Vasopressor use in septic shock: an update.
Curr Opin Anaesthesiol. 2008 Apr;21(2):141-7
Authors: Leone M, Martin C
PURPOSE OF REVIEW: This article reviews new findings on the use of vasopressor agents in septic shock. RECENT FINDINGS: Several recent large randomized clinical trials have compared vasopressor agents in patients with septic shock. Briefly, the survival of patients treated with norepinephrine alone or a combination of norepinephrine and dobutamine did not significantly differ from that of patients treated with epinephrine. In observational studies, dopamine use was associated with poor outcome. The results of a clinical trial comparing dopamine and norepinephrine as a first-line agent in septic shock are pending. The addition of low-dose vasopressin to norepinephrine did not significantly improve the survival of patients with septic shock. A positive effect on survival was observed in a predetermined (norepinephrine dose <15 microg/kg/min) subgroup of patients with moderate shock. There is no large randomized clinical trial on the use of terlipressin. In contrast, nitric oxide inhibitors were associated with increased mortality in patients with septic shock. SUMMARY: The use of norepinephrine or epinephrine can be left to the discretion of the treating physician. Low-dose vasopressin administration remains an option for catecholamine-refractory septic shock. The potential benefit of early use in combination with a moderate dose of norepinephrine remains to be determined.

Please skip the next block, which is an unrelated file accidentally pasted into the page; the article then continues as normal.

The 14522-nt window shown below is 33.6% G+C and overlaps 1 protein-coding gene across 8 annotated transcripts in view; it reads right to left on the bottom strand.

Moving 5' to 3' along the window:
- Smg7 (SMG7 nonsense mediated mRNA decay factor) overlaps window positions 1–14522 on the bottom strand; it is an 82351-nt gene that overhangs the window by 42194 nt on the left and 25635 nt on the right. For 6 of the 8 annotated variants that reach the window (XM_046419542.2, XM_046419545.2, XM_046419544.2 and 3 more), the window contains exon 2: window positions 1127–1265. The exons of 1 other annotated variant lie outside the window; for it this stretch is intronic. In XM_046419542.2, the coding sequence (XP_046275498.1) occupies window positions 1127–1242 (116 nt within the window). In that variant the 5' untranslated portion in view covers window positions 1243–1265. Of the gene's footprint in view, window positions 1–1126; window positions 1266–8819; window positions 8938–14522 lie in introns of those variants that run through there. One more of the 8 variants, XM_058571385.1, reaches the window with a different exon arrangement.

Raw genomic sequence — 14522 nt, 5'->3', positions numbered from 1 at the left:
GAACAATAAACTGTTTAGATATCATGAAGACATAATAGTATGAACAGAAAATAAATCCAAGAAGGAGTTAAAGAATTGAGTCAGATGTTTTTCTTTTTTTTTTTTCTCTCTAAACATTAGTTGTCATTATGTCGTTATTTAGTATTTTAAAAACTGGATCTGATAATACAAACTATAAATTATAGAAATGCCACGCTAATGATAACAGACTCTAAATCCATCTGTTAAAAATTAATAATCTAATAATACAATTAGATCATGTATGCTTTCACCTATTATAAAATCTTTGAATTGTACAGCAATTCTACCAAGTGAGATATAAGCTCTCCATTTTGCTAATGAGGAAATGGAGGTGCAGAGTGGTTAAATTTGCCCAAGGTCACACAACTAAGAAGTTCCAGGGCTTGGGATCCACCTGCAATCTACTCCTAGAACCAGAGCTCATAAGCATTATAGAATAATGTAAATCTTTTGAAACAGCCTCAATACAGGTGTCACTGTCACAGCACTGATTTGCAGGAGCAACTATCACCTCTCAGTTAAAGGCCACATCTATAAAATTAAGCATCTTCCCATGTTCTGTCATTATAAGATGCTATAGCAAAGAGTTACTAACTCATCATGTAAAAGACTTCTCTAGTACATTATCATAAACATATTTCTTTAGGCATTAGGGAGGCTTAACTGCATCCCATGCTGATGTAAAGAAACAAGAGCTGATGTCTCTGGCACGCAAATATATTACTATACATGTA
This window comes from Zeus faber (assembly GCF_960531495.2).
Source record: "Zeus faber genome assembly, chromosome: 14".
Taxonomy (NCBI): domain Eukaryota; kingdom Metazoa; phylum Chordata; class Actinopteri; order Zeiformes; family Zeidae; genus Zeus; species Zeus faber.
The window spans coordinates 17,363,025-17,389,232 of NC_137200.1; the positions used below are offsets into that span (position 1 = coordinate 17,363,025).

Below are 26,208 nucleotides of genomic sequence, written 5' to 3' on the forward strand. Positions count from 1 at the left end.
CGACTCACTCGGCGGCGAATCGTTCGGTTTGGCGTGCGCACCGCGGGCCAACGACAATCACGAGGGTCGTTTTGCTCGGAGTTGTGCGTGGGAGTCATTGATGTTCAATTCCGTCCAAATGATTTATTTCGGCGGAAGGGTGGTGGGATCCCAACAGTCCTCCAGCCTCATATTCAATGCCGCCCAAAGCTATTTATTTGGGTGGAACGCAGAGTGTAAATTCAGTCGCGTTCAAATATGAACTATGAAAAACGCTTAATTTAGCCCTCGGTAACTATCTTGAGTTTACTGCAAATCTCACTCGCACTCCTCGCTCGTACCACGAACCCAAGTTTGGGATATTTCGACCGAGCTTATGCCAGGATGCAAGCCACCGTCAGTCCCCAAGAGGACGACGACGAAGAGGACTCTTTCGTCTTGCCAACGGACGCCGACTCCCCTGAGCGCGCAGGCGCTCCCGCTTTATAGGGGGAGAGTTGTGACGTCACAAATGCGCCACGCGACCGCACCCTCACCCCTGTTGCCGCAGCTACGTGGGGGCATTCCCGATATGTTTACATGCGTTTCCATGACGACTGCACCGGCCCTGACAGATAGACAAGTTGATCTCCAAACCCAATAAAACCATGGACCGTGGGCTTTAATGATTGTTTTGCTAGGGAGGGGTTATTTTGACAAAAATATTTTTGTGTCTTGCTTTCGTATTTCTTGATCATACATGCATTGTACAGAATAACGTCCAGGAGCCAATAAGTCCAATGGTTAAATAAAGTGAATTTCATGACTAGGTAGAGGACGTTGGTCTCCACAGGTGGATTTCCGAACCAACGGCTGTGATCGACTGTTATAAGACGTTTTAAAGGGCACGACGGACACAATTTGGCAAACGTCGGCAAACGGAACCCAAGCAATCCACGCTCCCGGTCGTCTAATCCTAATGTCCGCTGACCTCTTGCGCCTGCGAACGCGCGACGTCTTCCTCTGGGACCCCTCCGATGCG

PMID: 18443479 [PubMed - indexed for MEDLINE]